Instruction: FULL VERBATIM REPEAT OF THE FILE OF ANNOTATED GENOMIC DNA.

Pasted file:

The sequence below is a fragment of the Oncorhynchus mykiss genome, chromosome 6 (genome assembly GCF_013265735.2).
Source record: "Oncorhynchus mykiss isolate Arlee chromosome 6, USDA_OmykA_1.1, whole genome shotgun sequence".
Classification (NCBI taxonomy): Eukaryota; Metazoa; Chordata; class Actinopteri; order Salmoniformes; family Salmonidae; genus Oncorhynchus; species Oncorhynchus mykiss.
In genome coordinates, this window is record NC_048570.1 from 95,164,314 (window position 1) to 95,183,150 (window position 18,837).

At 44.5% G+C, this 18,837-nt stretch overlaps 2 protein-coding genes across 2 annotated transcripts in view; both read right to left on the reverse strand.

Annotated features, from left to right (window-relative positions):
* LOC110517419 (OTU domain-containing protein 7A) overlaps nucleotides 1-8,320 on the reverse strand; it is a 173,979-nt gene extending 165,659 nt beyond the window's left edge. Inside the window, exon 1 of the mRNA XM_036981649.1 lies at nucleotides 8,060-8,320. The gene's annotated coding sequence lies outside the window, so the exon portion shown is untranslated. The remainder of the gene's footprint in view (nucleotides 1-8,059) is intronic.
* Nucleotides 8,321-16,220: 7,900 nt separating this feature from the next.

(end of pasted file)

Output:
The sequence below is a fragment of the Oncorhynchus mykiss genome, chromosome 6 (genome assembly GCF_013265735.2).
Source record: "Oncorhynchus mykiss isolate Arlee chromosome 6, USDA_OmykA_1.1, whole genome shotgun sequence".
Classification (NCBI taxonomy): Eukaryota; Metazoa; Chordata; class Actinopteri; order Salmoniformes; family Salmonidae; genus Oncorhynchus; species Oncorhynchus mykiss.
In genome coordinates, this window is record NC_048570.1 from 95,164,314 (window position 1) to 95,183,150 (window position 18,837).

At 44.5% G+C, this 18,837-nt stretch overlaps 2 protein-coding genes across 2 annotated transcripts in view; both read right to left on the reverse strand.

Annotated features, from left to right (window-relative positions):
* LOC110517419 (OTU domain-containing protein 7A) overlaps nucleotides 1-8,320 on the reverse strand; it is a 173,979-nt gene extending 165,659 nt beyond the window's left edge. Inside the window, exon 1 of the mRNA XM_036981649.1 lies at nucleotides 8,060-8,320. The gene's annotated coding sequence lies outside the window, so the exon portion shown is untranslated. The remainder of the gene's footprint in view (nucleotides 1-8,059) is intronic.
* Nucleotides 8,321-16,220: 7,900 nt separating this feature from the next.